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Jack Focht: Take advantage of school meal program

  • Published Friday, May 16, 2014, at 8:20 p.m.
  • Updated Sunday, May 18, 2014, at 12:14 a.m.

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The childhood poverty rate has been climbing in Kansas for more than a decade. Right now, it’s up to 23 percent – that’s about 1 in 4 Kansas kids living below the paltry federal poverty level. These children and their families face countless struggles that come with being poor – one of the pressing of which is getting enough food to eat.

There are programs and organizations that are working hard to provide these kids with nutritious meals each day, but they struggle to address the enormous need in our community. A new opportunity, available in Kansas for the first time this year, called the Community Eligibility Provision is probably our best shot at supporting these efforts (May 11 Eagle).

Community eligibility is a federal program that allows high-poverty schools to provide both breakfast and lunch to all students at no cost to families. It’s a great opportunity for Wichita schools. Here’s why:

• Community eligibility is good for students. Kids have a hard time concentrating when they are hungry. They also may act out or behave out of sorts. Expanding access to breakfast and lunch will ensure that no child is hungry in the classroom, which means better learning outcomes such as better attendance and higher test scores.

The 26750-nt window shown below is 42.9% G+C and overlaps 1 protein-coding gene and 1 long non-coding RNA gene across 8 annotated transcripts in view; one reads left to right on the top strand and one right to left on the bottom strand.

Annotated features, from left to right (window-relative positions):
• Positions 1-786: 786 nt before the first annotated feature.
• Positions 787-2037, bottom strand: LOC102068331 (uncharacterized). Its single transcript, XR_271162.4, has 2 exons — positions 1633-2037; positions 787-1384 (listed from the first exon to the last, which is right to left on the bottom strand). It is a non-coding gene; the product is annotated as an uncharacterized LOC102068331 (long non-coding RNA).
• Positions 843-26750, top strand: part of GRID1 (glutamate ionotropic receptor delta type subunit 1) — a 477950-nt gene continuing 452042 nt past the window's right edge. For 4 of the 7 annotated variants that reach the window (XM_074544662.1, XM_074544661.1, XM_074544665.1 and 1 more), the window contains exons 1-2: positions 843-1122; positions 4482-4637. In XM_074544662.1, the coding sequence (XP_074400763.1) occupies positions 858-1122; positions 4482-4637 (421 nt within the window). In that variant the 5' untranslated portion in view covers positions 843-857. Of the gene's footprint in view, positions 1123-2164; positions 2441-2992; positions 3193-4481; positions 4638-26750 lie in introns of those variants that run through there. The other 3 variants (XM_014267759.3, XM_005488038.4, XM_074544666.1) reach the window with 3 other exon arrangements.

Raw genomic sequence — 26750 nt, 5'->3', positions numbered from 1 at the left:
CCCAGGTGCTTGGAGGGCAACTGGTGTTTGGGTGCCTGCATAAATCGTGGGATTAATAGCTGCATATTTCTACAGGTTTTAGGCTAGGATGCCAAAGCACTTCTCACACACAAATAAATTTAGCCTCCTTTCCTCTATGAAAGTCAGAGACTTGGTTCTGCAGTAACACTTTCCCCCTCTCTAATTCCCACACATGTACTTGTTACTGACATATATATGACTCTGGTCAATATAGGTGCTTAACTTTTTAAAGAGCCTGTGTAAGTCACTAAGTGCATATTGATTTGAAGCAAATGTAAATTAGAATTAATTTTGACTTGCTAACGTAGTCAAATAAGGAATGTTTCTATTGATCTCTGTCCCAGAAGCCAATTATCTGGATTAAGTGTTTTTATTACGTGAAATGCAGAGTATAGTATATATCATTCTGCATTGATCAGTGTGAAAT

• Community eligibility is good for schools . Community eligibility was created because schools and families have to spend a lot of time on applications for the free and reduced-price lunch programs. In high-poverty schools, this is a waste of time. And the process keeps many eligible kids out of the program, which means those low-income students are sitting in the classroom with empty stomachs. Community eligibility gives schools more freedom and flexibility by eliminating the requirement to qualify and track these students. It further reduces the shame of being labeled poor, as all students in the school are fed.

• Community eligibility is good for Wichita. As parents, educators and community leaders, we have a responsibility to ensure all children are equipped to succeed in school. Access to quality meals makes children healthier and improves their performance in the classroom.

Schools in other states that have already adopted community eligibility have experienced a dramatic increase in the number of students participating in school meals. Nearly 1 million children have benefited so far.

Now that community eligibility is an option here in Kansas, it’s urgent that we take this opportunity to reduce childhood hunger, support our schools, and give Kansas kids the nutritious food they need to learn, play and thrive.

Jack Focht of Wichita is an attorney and president of the Kansas Appleseed Center for Law and Justice.

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